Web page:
Egypt and the United Arab Emirates have already launched two secret attacks against Islamist-allied fighters battling for Tripoli. The events seem to have been set off by Arab Spring revolts, senior US official states, and represent a major escalation of the power struggle in the region.
Curiously, neither Egypt nor the United Arab Emirates informed the United States of their plans, despite them being close military partners. The Obama Administration was simply left on the sidelines. In fact, Egyptian officials outright denied their involvement in the operation to American diplomats.
Such decisions on Egypt’s part could prove to be a new blow in the already shaky relations between Cairo and Washington.
The airstrikes in Tripoli are new outbursts in the power struggle between Arab autocrats and Islamist militants seeking to overturn the old order.
The new Egyptian government and its supporters in Saudi Arabia and the United Arab Emirates have been campaigning in the region since the overthrow of the Islamist president in Egypt in 2013. From news media to politics and diplomacy or even by arming local proxies, they are trying to roll back what they perceive as a threat to their authority.
Turkey and Qatar, on the other hand, are supporting the Islamists.
According to U.S. officials, Egypt and the United Arab Emirates have already teamed up in the past against Islamist targets within the territory of Libya.
In the last months, special operatives stationed outside of Egypt and possibly comprised of Emiratis, had successfully destroyed Islamist camps near the city of Derna, a stronghold for the Islamist extremists in eastern Libya.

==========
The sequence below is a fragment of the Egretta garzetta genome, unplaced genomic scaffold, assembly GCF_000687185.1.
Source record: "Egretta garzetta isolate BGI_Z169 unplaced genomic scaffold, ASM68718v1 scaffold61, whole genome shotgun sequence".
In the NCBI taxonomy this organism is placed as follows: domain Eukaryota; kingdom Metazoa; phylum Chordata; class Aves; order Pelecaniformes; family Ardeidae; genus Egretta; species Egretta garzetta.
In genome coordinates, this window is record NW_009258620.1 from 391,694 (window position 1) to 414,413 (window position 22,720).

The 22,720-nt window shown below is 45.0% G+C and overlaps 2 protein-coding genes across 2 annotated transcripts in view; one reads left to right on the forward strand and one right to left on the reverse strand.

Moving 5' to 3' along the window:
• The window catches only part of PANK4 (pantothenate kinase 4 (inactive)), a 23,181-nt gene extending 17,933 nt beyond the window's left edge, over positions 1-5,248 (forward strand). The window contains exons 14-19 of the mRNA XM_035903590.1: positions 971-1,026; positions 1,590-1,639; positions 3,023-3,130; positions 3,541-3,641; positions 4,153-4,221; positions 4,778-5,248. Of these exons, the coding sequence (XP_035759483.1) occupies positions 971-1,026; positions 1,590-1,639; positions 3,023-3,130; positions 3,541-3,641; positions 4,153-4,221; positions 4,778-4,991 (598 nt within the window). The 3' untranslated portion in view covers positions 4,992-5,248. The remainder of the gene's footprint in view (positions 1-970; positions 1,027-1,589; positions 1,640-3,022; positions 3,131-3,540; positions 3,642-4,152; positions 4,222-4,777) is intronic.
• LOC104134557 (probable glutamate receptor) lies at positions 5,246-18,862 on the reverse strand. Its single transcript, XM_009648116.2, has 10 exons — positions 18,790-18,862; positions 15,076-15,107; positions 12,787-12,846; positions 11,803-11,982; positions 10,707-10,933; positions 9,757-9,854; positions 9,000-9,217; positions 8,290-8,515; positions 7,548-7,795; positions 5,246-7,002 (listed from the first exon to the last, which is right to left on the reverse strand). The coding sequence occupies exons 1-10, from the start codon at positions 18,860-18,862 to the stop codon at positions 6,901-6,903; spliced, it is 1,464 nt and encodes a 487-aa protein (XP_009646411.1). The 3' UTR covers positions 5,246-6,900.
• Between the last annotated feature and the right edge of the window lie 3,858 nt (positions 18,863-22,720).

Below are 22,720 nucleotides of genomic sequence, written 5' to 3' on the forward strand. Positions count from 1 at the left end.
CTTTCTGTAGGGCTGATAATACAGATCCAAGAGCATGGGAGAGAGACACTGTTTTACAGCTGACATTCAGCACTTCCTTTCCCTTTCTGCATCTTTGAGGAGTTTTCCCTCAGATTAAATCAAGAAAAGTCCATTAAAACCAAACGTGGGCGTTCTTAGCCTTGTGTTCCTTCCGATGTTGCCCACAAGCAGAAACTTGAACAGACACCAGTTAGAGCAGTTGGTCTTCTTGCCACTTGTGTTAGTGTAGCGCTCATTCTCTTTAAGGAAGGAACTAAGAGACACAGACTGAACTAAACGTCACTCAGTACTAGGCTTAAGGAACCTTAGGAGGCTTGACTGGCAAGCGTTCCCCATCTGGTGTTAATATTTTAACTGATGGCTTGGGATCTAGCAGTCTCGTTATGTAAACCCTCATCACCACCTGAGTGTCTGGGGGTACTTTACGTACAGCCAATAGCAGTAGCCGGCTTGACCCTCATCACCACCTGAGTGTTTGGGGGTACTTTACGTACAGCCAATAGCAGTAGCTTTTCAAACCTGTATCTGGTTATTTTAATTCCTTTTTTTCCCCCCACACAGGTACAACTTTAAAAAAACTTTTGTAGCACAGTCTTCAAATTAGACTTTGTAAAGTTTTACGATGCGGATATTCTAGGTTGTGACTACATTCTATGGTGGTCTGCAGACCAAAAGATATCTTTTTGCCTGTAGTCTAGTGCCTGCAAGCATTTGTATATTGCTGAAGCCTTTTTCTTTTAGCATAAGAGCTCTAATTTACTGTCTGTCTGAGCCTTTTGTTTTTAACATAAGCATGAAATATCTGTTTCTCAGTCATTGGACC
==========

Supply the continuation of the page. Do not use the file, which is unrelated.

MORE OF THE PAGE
The United States didn’t receive the news of renewed airstrikes with joy, as they, the United Nations and Western powers all desire to broker a peaceful resolution in the region. US officials noted that the Islamist forces had already received support from Qatar in form of weapons and consequently, the new airstrikes could represent the shift needed from being a battle of proxies to direct involvement. They also fear that it could represent the pretext for setting off an arms race.
Additionally, the airstrikes proved to be counterproductive, as Islamist-aligned fighters managed to successfully take control of the main airport in Tripoli just hours after the second round of strikes hit.
Michele Dunne, senior associate at the Carnegie Endowment for International Peace, noted that in all situations of war where the polarization was present between Saudi Arabia and the United Arab Emirates on the one side and Turkey together with Qatar on the other (conflicts in Syria, Iraq, Gaza or Libya), international peace effort were greatly hindered.